When Director Anthony Bannon welcomes The Photographic Historical Society’s PhotoHistory XV symposium to the Dryden Theater this October 22, it will be the 15th time we have shared resources with George Eastman House in the 41 years since the first PhotoHistory. It is a valuable partnership for all concerned.  For our Society, it provides an association with the premier photographic historical facility in the world. For Rochester and GEH it brings an unmatched degree of attention created by the attendance of the world’s leading photo historians who will be in attendance here this October.  We are extremely pleased that our long relationship continues with respect and affection.

We anticipate that PhotoHistory XV will bring some 150 visitor-historians drawn here by a rich selection of original papers that will cover old photographic processes, the development of the photo industry, the history of color photography and much more. Our speakers join us from five countries for the talks, which are a major component of the symposium. Registrants also participate in a Trade Show and Swap meet on the following day.

At previous symposia have heard from such notables as Beaumont Newhall, photographic historian and Director of Eastman House; Edwin Land, inventor of the Polaroid camera; and Steven Sasson, inventor of the digital camera.

The Photographic Historical Society, founded in 1966, is the first organized society devoted to photographic history and the preservation of photo antiques. This year, in a bid to attract younger historians, we are offering students free admission to the symposium. The 15th PhotoHistory changes from a triennial event to one held every two years by popular request. As president of The Photographic Historical Society and general chairman of PhotoHistory XV,  I invite you to check our web site at www.tphs.org and to join us to meet historians, collectors, photo experts, and dealers from around the world.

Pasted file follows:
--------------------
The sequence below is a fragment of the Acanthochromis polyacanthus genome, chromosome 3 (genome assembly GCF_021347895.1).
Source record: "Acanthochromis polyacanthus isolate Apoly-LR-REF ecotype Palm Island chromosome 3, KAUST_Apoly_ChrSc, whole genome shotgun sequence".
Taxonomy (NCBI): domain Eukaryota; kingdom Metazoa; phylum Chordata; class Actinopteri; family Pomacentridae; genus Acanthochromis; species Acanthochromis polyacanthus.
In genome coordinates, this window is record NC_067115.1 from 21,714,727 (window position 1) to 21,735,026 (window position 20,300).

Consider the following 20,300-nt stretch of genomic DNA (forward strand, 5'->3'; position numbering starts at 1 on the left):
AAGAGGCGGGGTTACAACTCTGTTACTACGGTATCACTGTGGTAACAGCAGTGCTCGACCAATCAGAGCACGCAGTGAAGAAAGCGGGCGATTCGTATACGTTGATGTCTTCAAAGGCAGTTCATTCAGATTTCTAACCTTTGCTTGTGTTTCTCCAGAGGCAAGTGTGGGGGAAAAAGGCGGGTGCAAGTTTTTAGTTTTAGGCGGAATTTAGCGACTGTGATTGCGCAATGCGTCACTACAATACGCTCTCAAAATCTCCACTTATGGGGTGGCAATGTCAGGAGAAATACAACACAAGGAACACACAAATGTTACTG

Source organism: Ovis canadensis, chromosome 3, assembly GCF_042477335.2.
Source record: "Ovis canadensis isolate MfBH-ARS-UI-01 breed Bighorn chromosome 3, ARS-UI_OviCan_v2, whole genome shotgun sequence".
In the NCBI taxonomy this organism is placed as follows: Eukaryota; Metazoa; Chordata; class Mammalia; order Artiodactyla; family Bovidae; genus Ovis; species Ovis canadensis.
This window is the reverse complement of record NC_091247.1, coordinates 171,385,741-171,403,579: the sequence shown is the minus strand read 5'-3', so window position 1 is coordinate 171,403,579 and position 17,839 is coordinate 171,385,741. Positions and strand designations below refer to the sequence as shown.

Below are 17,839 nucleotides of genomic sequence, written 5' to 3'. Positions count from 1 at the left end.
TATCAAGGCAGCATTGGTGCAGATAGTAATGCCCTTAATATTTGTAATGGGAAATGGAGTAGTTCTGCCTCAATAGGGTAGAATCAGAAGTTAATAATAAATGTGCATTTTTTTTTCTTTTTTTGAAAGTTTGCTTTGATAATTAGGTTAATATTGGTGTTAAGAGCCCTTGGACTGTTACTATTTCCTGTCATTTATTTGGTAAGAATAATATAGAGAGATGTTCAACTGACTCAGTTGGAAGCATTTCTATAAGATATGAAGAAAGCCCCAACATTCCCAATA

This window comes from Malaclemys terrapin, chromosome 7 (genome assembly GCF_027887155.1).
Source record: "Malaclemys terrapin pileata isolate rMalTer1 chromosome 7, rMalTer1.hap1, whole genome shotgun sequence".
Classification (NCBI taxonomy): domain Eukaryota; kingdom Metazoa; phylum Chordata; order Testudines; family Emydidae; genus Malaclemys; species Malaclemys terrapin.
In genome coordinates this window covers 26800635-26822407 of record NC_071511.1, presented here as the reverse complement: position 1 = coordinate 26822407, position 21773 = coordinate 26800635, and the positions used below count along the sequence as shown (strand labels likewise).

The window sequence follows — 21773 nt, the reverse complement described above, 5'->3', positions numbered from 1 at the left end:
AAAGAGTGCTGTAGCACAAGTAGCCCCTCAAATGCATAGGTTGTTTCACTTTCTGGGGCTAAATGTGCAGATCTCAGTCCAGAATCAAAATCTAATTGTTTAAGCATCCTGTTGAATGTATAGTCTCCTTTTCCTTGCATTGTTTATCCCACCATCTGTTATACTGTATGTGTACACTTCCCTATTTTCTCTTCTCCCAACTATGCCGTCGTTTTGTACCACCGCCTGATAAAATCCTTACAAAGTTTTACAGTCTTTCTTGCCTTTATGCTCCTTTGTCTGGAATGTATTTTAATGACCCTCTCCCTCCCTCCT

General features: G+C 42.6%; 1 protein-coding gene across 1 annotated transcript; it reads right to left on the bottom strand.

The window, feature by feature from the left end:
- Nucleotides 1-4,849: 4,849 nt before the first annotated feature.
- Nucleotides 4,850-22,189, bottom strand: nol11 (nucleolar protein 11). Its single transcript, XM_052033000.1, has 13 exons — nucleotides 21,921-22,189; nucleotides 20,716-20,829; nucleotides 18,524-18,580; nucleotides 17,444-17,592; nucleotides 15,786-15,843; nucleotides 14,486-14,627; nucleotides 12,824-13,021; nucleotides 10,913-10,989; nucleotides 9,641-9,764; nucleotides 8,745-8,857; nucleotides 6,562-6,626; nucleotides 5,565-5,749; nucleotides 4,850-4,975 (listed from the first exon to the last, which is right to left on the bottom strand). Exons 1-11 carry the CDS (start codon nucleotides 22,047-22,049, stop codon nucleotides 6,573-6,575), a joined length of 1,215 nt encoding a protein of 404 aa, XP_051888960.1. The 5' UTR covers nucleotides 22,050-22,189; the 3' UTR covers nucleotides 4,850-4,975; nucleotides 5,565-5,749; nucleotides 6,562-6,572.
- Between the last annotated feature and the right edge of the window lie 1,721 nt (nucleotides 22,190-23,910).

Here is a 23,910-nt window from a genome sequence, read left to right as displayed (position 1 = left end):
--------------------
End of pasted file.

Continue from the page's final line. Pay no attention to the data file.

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Restoration Project: The Palm House

Posted by on Sep 27 2011 | History, House & Gardens

The Palm House at George Eastman House is a glass-roofed, greenhouse room built in 1905 as a unique component of this National Historic Landmark. Also called the Solarium or Sun Room, it serves as an essential connecting space between the museum galleries and the historic mansion. It has a distinctive design, historic character, and is bright year-round— which we really enjoy during those gray and gloomy Rochester winter months.

Remarkably, the Palm House glass roof has stood the test of decades of our rigorous climate, but it is now deteriorated to the point where the room cannot be used for anything but a pass-through.

 

Aerial View showing the Palm House from the exterior.

 

Palm House interior today with signs of deterioration and temporary repair.

 

Palm House used as a Member’s Lounge in the early 1950s shortly after Eastman House became a Museum.

 

Greenhouse interior during George Eastman’s day.

 

A view of the Palm House exterior during George Eastman’s day.


As you may notice in the historic images above, there were four green houses and an orchid lean-to located next to the Palm House. The lean-to was connected to a potting room, which was connected to the Palm House where tropical plants were grown.

The restoration process is underway with several goals in mind: to restore the safety and comfort, to develop usability of the space, and last but not least—  to make it more energy-efficient. As the gateway between the historic house and the modern museum, it serves as both a first glimpse to the legacy of the man who lived here and his impact today.

Editor’s note: The Palm House Restoration is one of the projects featured in our Photo Finish 5K  Philanthropy Challenge fundraiser.